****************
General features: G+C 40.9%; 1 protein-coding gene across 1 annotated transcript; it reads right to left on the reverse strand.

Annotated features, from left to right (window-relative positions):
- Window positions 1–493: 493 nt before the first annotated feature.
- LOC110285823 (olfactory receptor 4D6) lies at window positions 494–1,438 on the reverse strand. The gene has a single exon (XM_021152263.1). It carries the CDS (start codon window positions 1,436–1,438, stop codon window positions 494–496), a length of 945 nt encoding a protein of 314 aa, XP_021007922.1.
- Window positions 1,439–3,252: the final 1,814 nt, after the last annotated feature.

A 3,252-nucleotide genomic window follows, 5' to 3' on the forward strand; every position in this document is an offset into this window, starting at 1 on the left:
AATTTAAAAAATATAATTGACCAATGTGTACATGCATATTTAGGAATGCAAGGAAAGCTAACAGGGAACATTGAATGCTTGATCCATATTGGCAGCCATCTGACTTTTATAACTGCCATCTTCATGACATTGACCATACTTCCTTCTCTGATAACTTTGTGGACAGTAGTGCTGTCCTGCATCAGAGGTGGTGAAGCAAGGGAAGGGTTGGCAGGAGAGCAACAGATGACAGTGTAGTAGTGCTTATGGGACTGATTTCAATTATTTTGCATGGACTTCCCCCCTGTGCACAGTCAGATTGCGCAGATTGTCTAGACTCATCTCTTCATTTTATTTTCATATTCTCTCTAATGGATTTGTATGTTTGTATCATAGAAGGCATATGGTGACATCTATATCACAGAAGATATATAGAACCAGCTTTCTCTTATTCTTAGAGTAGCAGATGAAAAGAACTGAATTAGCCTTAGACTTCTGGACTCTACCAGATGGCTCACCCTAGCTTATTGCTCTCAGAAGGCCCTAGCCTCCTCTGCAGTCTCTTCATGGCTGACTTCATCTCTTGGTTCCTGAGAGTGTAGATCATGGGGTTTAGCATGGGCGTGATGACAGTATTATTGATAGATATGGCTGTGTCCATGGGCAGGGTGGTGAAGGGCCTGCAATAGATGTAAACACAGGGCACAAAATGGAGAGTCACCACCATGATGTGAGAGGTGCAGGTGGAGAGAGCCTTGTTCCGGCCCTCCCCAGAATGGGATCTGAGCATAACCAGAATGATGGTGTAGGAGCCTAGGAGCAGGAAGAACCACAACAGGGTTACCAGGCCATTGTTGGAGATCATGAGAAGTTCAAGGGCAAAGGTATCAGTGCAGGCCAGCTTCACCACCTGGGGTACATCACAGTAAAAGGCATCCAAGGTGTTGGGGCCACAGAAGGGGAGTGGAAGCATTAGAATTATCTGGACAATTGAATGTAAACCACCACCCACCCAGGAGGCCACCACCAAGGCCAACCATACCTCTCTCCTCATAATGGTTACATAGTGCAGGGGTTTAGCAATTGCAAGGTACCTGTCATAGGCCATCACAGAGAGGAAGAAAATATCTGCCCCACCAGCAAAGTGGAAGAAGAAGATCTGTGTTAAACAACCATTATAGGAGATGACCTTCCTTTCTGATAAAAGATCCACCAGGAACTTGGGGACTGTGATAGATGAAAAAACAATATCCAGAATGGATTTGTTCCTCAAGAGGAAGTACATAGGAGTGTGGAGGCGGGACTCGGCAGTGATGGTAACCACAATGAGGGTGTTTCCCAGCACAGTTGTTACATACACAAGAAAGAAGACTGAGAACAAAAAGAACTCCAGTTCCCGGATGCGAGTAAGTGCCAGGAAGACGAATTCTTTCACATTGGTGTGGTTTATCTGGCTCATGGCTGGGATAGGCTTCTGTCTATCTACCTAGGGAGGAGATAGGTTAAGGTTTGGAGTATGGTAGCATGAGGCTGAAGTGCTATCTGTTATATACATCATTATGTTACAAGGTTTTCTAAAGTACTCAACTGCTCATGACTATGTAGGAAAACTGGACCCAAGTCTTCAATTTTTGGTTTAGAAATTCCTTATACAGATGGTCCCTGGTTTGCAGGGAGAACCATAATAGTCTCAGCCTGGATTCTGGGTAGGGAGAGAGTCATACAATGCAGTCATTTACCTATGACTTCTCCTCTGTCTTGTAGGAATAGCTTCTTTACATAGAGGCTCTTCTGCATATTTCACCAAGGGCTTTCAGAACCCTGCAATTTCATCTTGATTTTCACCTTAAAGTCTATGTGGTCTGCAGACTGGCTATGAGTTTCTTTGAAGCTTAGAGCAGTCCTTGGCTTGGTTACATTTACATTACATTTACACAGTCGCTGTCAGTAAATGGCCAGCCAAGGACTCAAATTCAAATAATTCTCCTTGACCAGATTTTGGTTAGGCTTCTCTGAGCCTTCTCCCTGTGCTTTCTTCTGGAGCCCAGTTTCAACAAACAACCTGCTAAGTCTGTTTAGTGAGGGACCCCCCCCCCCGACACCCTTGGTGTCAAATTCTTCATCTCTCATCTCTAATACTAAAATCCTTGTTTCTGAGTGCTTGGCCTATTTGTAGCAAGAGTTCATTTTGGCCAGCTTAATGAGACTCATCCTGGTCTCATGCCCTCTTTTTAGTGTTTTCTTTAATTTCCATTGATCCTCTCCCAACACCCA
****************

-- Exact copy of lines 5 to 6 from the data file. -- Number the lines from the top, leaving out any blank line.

- Window positions 1,439–3,252: the final 1,814 nt, after the last annotated feature.

A 3,252-nucleotide genomic window follows, 5' to 3' on the forward strand; every position in this document is an offset into this window, starting at 1 on the left: